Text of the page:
Skip to main content
Start of main content

The pandemic’s lessons in loneliness and aging in place

October 01, 2020

By Scott Reed

Self-isolation during COVID-19 has shown us what life is like for many elderly people and why we need to address the loneliness epidemic

In June 2019, I wrote a blog titled Elderly care: Can design cure loneliness as we focus on aging in place?, that discussed the loneliness epidemic affecting our older population. At that time, it would have been unfathomable for me to imagine that less than a year later that I would be experiencing my greatest concerns firsthand. COVID-19 changed almost every aspect of my life, seemingly overnight. The reality of sheltering at home was simply not a concept my brain was willing to even contemplate.

We have all been significantly impacted by physical distancing and isolation because of the pandemic. The experience has allowed me to reflect and better understand the serious impact loneliness can have on a person’s health.

Social isolation and loneliness have a serious adverse impact on mental and physical health.

An outside perspective

I have two close friends who read the blog we published last year. Both called me to discuss what they felt were aspects that I had overlooked. One is a friend that, due to physical limitations and long flights of stairs at home, has been limited to working from their home for years, just as most of us are now. Another is an elderly friend who moved into an assisted living facility nearby about a year ago. For this story, I’ll refer to them as John and Jane, respectively. 

Changes in the design of the built environment can work to break the barriers of isolation.

John was quick to tell me that now I understood what they had been living through the last few years and how he exhausted every option to maintain his lifestyle, including technology, communications tools, and delivery services. He also pointed out that visitors were essential to maintaining their happiness and mental health. But COVID-19 had put him in the position of only being able to see friends electronically or having things left at the front door.

Before the pandemic, Jane carefully considered her move into an assisted living facility but did so only with the expectation that she would be able to maintain her normal external activities and that people could come visit. In the days since shelter in place began, Jane has remarked that she has been unable to leave the property or receive visitors. She has also been resistant to using platforms like Zoom or Microsoft Teams as a way to provide any interaction with friends the outside world. Jane is very alone and unhappy.

Create positive distractions while working from home.

What I’ve learned from self-isolation

The proverbial quote “walk a mile in my shoes and you'll understand” has brought home concerns about our ballooning loneliness epidemic. The most important thing that I have learned is that I am a closet introvert. A big part of me enjoys being at home and having limited interaction with others. But I am certain that would be very different if were I not fortunate enough to be working full-time. For those without the daily interaction a job brings, life can be significantly more isolated. This is a circumstance that a huge part of our population finds themselves in now.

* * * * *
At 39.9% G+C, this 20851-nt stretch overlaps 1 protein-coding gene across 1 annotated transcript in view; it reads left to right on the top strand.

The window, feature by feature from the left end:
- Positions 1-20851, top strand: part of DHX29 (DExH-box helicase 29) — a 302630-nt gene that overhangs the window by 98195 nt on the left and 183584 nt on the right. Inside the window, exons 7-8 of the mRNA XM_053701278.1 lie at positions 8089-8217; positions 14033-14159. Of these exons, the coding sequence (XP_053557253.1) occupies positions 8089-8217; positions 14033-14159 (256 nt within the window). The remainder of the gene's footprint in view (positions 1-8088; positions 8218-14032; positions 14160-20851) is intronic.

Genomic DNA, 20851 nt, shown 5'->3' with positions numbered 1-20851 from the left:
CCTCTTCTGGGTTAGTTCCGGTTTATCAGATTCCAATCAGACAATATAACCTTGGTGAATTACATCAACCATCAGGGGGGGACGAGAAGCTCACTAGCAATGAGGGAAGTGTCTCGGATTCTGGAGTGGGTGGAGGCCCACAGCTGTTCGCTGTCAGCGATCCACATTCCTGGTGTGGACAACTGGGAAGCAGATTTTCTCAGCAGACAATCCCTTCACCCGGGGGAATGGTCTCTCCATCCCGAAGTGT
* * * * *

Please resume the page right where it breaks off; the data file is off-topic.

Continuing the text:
I have also found that no matter what I do, the lack of face-to-face interactions is taking its toll psychologically and in turn has had an effect on my health. Whether consciously or subconsciously, I realized that, like John and Jane, I have started to make adjustments in my life in an attempt to not be lonely and isolated. 

Lessons for design

After a while in isolation, I moved my desk from its view of my quiet backyard and garden to directly in front of a window that faces onto the street. My day is now spent watching the activities happening around me. I also schedule video calls with friends each week at the same time to make sure that we remain connected. I’m also fortunate my home has an exterior courtyard that allows two close friends to come by weekly so we can sit at a safe distance and chat. The experience of living through this pandemic has made it clear that architecture can create or inhibit interaction and socialization. I'm reminded of a recent study that found front porches at assisted living facilities created more opportunities for interaction.

While technology allows us to continue to interact, the actual physical interaction—even socially distanced—is essential. The health and safety restrictions implemented during the pandemic has made clear the importance of barrier free design and built solutions that don't require us to quarantine our elders in order to keep them safe. My friend Jane has stated that they have never felt lonelier in their assisted living facility. Changes in the design of the built environment can work to break the barriers of isolation.

  • Scott Reed

    A principal and healthcare architect in Los Angeles, California, Scott believes that we design to make a difference for our communities and people.

    Contact Scott
End of main content
To top